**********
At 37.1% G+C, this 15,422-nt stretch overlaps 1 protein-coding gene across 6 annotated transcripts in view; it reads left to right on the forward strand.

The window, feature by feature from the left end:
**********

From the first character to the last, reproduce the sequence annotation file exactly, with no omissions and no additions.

At 37.1% G+C, this 15,422-nt stretch overlaps 1 protein-coding gene across 6 annotated transcripts in view; it reads left to right on the forward strand.

The window, feature by feature from the left end: